Funder Contribution: 167,874 GBP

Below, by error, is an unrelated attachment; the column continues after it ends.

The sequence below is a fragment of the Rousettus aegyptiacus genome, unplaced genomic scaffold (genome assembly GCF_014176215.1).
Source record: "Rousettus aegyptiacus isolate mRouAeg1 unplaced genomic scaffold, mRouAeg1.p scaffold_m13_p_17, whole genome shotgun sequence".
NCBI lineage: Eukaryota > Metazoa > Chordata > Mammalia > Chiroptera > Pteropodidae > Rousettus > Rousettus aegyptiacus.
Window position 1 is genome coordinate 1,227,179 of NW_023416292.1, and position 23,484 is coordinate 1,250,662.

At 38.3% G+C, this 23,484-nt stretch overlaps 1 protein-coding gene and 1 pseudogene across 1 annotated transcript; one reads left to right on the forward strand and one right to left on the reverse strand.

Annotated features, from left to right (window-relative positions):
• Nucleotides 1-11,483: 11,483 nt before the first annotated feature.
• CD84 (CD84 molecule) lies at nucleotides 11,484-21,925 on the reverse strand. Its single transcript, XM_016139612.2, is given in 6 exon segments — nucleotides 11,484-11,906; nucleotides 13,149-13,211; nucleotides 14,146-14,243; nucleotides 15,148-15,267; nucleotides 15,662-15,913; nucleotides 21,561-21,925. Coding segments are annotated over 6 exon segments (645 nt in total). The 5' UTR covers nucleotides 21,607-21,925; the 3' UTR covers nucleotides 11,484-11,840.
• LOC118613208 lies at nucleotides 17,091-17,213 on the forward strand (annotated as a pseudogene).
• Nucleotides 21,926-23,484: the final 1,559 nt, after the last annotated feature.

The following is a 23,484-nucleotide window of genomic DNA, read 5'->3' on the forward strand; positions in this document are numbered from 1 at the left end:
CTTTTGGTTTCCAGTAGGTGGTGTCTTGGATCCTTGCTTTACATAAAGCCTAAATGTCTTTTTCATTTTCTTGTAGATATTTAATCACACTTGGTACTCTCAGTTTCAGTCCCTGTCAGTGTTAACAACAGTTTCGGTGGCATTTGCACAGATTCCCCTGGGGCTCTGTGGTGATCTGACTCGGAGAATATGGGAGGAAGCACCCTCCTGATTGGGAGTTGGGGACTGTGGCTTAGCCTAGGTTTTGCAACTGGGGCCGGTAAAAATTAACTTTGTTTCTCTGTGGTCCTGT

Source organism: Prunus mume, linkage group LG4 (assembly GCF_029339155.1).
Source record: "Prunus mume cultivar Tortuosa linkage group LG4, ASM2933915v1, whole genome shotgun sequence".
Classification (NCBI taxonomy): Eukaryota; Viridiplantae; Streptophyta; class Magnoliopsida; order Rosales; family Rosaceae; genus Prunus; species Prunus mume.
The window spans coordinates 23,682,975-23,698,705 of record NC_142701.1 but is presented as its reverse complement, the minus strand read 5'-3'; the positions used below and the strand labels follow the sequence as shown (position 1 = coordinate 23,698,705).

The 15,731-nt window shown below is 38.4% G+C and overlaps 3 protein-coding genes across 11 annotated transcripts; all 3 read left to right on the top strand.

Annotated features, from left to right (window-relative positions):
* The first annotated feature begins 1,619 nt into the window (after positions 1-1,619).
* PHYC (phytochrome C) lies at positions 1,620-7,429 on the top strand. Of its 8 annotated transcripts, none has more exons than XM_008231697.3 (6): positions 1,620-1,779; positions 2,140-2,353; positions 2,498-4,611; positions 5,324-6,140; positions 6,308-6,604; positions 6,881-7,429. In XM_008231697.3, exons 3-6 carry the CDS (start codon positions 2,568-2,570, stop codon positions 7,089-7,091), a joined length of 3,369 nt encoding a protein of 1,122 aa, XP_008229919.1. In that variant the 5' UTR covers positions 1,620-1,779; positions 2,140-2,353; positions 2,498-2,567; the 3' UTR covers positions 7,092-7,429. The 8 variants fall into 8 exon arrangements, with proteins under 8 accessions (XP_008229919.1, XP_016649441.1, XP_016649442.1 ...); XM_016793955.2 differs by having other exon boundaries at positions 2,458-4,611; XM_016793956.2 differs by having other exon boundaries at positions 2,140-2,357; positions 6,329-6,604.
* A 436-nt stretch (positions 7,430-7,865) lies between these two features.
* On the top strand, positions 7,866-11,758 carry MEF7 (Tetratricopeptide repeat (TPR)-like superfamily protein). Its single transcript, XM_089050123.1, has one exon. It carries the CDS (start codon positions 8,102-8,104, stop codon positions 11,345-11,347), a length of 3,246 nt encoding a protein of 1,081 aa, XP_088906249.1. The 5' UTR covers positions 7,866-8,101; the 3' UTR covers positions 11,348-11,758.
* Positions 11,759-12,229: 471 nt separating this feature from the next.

Summary for General Public: The aim of Integrated Ocean Drilling Programme (IODP) expedition 318, to the Wilkes Land margin of Antarctica, is to decipher the long-term climate and environmental Antarctica: from the pre-glacial Greenhouse world, through the history of multiple growth and collapse of the East Antarctic Ice Sheet (EAIS) and related sea-level changes. The expedition used the specialist drill ship, the Joides Resolution, to recover deep sea sediments. There has been a continuous process of erosion of rocks and soils from the Antarctic continent and deposition of these sediments in the receptive environment of the deep ocean, where layer upon layer of sediment can be laid down in undisturbed succession. These sediments are a repository of information on past environmental and oceanographic changes. Abundant organic molecular fossils (biomarkers) and organic walled microfossils were found in the sediment cores recovered by the IODP 318 expedition. Certain compounds (especially lipids) are quite resistant to decay, so after the producer organisms expire, the biomarkers are preserved in sediments. These biomarkers can be extracted, measured and used to reconstruct changes in parameters such ocean and land temperature over thousands to millions of years; allowing us to quantitatively reconstruct past changes in climate and environments. In expedition IODP 318 these fossils are most abundant is cores dating from the Greenhouse period before ice-sheets were present on Antarctica (the Early Eocene Period, 48 to 55 million years before the present). The presence of the biomarker fossils and organic walled microfossils offers a unique opportunity to study the pre-glacial Antarctic during the critical Early Eocene period, which was characterised by high atmospheric CO2 and mean global temperatures that reached a long-term maximum. Moreover, superimposed on this long-term warmth were a series of relatively rapid (less than a few tens of thousands of years), extreme warm events known as hyperthermals. We will combine state-of-the-art molecular organic biomarker techniques and palynological (organic-walled microfossils) analyses to reconstruct, at high-resolution, changes in land and sea temperatures, atmospheric CO2, carbon cycle changes, terrestrial evaporation/precipitation, marine productivity and salinity. Study of this Greenhouse period and the hyperthermal events is crucial because, since industrialisation, atmospheric concentrations of CO2 have grown to be higher now than at any time in the last 2 million years (Myr). Over the same period, concentrations of other greenhouse gasses (GHGs: methane, nitrous oxides etc) have increased markedly due to human activity. If emissions continue unabated, by 2035 we will have effectively doubled the amount of carbon dioxide in the atmosphere (550 ppm CO2e), compared to the preindustrial period. In other words, atmospherically speaking, we are rapidly heading back towards the Eocene period during which the planet was warmer, planetary ice volumes were much lower and sea-levels much higher than present. We request funding which will allow the PI, James Bendle to co-ordinate project team and lead in the multi-proxy, molecular biomarker analyses. If UK science is to take competitive advantage of the IODP 318 moratorium period (which expires in June 2011), then funding from the April 2010 NERC UK-IODP call is critical to facilitate our proposed analyses and outcomes.